Automated trucking may replace 10% to 94% of long-haul trucking work in the United States, representing 30,000 to more than 500,000 jobs, a new study finds.
As companies research autonomous vehicles, a strategy emerging for automated trucking is the “transfer-hub” model, where automated trucks complete the simpler highway legs of routes and human drivers undertake the more complex suburban or urban segments at both the starting and end points of journeys. Such a model has led to widespread concerns about job losses in long-haul trucking, a common profession in the United States, particularly for men with high-school educations.
“There is little clarity on how automated trucking will be deployed and its economic and political ramifications, such as the impact on the long-haul trucking labor market,” study co-author Parth Vaishnav, an assistant professor of sustainable systems at the University of Michigan at Ann Arbor, said in a statement. “We hope to help resolve these controversies.”
To investigate the potential impacts of automated long-haul trucking, scientists analyzed data from the 2017 Commodity Flow Survey, a dataset jointly produced by the U.S. Census Bureau, U.S. Bureau of Transportation Statistics and the U.S. Department of Commerce. This helped them estimate the number of trucking hours required for a variety of routes, including the highway, urban and suburban segments.
The researchers also explored different automated trucking deployment scenarios, including deployment in southern, sunny states; deployment during spring and summer months; deployment for journeys more than 500 miles; and deployment across the United States.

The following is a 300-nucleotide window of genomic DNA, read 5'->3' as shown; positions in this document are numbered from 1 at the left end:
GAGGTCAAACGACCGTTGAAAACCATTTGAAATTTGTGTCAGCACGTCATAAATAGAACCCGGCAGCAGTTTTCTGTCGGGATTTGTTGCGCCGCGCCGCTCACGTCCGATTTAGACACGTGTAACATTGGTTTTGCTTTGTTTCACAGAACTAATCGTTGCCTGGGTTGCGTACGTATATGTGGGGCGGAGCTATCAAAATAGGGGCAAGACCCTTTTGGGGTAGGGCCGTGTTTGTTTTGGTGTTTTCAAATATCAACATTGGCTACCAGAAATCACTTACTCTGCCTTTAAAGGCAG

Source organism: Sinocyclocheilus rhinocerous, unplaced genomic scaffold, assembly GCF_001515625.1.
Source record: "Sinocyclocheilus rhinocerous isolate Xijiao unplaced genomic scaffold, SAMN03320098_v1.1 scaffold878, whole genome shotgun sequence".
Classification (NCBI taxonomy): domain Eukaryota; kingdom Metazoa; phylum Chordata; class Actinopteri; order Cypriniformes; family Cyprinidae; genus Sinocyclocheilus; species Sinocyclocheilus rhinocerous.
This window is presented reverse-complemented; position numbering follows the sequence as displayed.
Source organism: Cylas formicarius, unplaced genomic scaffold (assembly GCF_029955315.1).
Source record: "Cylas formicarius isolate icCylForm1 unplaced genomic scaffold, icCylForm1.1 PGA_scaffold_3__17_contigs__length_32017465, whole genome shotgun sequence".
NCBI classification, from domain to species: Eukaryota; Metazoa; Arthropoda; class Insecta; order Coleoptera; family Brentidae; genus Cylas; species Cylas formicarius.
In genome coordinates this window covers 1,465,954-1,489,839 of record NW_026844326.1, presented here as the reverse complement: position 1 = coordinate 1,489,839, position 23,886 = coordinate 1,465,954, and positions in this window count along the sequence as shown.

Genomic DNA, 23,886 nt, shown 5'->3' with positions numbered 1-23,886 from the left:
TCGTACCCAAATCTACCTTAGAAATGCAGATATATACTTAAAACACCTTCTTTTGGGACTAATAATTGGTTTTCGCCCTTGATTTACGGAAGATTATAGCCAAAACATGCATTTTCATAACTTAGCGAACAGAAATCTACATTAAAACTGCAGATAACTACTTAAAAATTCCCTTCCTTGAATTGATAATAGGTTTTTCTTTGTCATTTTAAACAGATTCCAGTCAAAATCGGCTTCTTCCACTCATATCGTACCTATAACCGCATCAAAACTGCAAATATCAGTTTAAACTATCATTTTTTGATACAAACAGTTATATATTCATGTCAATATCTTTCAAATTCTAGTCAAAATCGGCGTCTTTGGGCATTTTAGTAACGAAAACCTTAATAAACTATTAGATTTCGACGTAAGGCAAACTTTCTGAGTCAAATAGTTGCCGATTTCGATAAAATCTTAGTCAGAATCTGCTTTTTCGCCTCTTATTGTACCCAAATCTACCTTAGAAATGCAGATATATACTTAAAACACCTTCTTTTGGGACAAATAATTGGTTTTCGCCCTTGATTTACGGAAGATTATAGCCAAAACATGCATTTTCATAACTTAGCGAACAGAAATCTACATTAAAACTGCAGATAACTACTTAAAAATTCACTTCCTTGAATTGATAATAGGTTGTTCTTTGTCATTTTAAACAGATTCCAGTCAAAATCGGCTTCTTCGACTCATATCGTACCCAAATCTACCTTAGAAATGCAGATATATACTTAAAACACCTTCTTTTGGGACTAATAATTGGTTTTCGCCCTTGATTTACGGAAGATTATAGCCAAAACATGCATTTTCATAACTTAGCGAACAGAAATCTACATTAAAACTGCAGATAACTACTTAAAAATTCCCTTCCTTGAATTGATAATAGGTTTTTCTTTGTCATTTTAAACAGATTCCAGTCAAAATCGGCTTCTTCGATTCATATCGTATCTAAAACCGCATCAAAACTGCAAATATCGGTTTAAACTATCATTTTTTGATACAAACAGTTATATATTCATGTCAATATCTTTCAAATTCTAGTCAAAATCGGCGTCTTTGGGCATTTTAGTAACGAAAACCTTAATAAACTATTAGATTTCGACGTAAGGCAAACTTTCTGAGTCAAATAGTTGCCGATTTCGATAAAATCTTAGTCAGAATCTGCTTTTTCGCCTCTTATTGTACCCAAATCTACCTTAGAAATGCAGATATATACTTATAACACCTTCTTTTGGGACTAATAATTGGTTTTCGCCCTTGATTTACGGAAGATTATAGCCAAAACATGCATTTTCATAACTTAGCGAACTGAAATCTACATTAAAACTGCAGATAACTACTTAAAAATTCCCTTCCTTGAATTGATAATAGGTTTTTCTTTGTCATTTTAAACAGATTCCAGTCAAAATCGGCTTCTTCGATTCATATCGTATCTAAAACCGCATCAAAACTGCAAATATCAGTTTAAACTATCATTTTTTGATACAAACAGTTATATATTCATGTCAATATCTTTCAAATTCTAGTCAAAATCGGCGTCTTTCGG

“Our study is the first to combine a geospatial analysis based on shipment data with an explicit consideration of the specific capabilities of automation and how those might evolve over time,” study co-author Aniruddh Mohan, a doctoral candidate in engineering and public policy at Carnegie Mellon University in Pittsburgh, said in a statement.
The scientists found that if automated trucking technology improves to operate in all weather conditions across the continental United States, it may replace up to 94% of all long-haul trucking work. They also noted the impacts of automation may not happen all at once. Currently, automated trucking is getting tested mostly in the Sun Belt states, including Florida, Texas and Arizona, since it may not initially work well in rough weather. If automated trucking takes off there, it may first replace about 10% of all long-haul trucking work, Vaishnav said in a statement.
Previous estimates of the number of long-haul operators in the United States range from 300,000 to 550,000. This suggests that automated trucking may replace anywhere from 30,000 to more than 500,000 jobs.
The scientists noted that automated trucking companies often argue that such losses in long-haul work will get offset by an increase in the demand for short-haul drivers, work involving shipments within a 150-mile radius. Contrary to these strong claims, the researchers found short-haul work would not make up for the loss of long-haul work in either quantity or quality — short-haul jobs typically pay less than long-haul jobs, creating the potential for a reduced livelihood for workers.
As part of their study, the researchers conducted interviews with trucking industry stakeholders, including tractor-trailer operators, to determine the feasibility of automated trucking deployment.
“A key finding was just how economically attractive this technology would be and the fact that everyone, including truckers, agreed that the interstate part of the job could be automated,” Vaishnav said in a statement. “Ultimately, societal and political choices can determine the mode of deployment of automated trucking capabilities, as well as the winners and losers of any shift to automation of long-haul trucking.”
The scientists detailed their findings online March 15 in the journal Humanities and Social Sciences Communications.